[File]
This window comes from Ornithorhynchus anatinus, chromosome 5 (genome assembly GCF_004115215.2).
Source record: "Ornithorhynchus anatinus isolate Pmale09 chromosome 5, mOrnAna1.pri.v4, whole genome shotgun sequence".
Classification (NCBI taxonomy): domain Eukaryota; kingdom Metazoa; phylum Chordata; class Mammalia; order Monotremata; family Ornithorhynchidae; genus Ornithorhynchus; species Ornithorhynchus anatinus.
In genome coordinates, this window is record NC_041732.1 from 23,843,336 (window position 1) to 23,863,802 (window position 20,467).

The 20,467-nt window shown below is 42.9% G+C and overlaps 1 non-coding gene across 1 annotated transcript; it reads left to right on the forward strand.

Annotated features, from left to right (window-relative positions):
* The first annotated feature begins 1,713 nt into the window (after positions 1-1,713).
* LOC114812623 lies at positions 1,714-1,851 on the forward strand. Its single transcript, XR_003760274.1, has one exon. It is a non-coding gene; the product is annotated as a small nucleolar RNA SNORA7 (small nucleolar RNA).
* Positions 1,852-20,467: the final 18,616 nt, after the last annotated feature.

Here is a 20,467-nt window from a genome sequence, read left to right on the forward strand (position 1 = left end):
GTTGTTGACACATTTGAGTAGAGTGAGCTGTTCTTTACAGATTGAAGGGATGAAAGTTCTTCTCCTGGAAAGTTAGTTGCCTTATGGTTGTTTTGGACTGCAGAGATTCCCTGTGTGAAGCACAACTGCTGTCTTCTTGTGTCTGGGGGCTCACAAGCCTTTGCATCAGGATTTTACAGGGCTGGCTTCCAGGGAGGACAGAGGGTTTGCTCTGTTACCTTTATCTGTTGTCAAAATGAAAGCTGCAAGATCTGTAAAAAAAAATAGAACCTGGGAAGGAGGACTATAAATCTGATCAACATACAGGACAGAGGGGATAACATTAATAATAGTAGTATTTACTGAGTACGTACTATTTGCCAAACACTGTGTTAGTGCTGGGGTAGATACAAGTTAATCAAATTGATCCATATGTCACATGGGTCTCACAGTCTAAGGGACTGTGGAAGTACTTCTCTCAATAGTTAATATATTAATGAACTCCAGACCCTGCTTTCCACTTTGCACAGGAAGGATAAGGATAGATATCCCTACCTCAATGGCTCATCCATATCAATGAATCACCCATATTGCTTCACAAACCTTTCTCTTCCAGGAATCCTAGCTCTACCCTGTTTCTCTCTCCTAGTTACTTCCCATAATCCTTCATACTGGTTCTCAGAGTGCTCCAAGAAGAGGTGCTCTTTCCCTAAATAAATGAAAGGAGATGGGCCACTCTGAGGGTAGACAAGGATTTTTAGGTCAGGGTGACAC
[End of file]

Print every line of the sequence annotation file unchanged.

This window comes from Ornithorhynchus anatinus, chromosome 5 (genome assembly GCF_004115215.2).
Source record: "Ornithorhynchus anatinus isolate Pmale09 chromosome 5, mOrnAna1.pri.v4, whole genome shotgun sequence".
Classification (NCBI taxonomy): domain Eukaryota; kingdom Metazoa; phylum Chordata; class Mammalia; order Monotremata; family Ornithorhynchidae; genus Ornithorhynchus; species Ornithorhynchus anatinus.
In genome coordinates, this window is record NC_041732.1 from 23,843,336 (window position 1) to 23,863,802 (window position 20,467).

The 20,467-nt window shown below is 42.9% G+C and overlaps 1 non-coding gene across 1 annotated transcript; it reads left to right on the forward strand.

Annotated features, from left to right (window-relative positions):
* The first annotated feature begins 1,713 nt into the window (after positions 1-1,713).
* LOC114812623 lies at positions 1,714-1,851 on the forward strand. Its single transcript, XR_003760274.1, has one exon. It is a non-coding gene; the product is annotated as a small nucleolar RNA SNORA7 (small nucleolar RNA).
* Positions 1,852-20,467: the final 18,616 nt, after the last annotated feature.

Here is a 20,467-nt window from a genome sequence, read left to right on the forward strand (position 1 = left end):
GTTGTTGACACATTTGAGTAGAGTGAGCTGTTCTTTACAGATTGAAGGGATGAAAGTTCTTCTCCTGGAAAGTTAGTTGCCTTATGGTTGTTTTGGACTGCAGAGATTCCCTGTGTGAAGCACAACTGCTGTCTTCTTGTGTCTGGGGGCTCACAAGCCTTTGCATCAGGATTTTACAGGGCTGGCTTCCAGGGAGGACAGAGGGTTTGCTCTGTTACCTTTATCTGTTGTCAAAATGAAAGCTGCAAGATCTGTAAAAAAAAATAGAACCTGGGAAGGAGGACTATAAATCTGATCAACATACAGGACAGAGGGGATAACATTAATAATAGTAGTATTTACTGAGTACGTACTATTTGCCAAACACTGTGTTAGTGCTGGGGTAGATACAAGTTAATCAAATTGATCCATATGTCACATGGGTCTCACAGTCTAAGGGACTGTGGAAGTACTTCTCTCAATAGTTAATATATTAATGAACTCCAGACCCTGCTTTCCACTTTGCACAGGAAGGATAAGGATAGATATCCCTACCTCAATGGCTCATCCATATCAATGAATCACCCATATTGCTTCACAAACCTTTCTCTTCCAGGAATCCTAGCTCTACCCTGTTTCTCTCTCCTAGTTACTTCCCATAATCCTTCATACTGGTTCTCAGAGTGCTCCAAGAAGAGGTGCTCTTTCCCTAAATAAATGAAAGGAGATGGGCCACTCTGAGGGTAGACAAGGATTTTTAGGTCAGGGTGACAC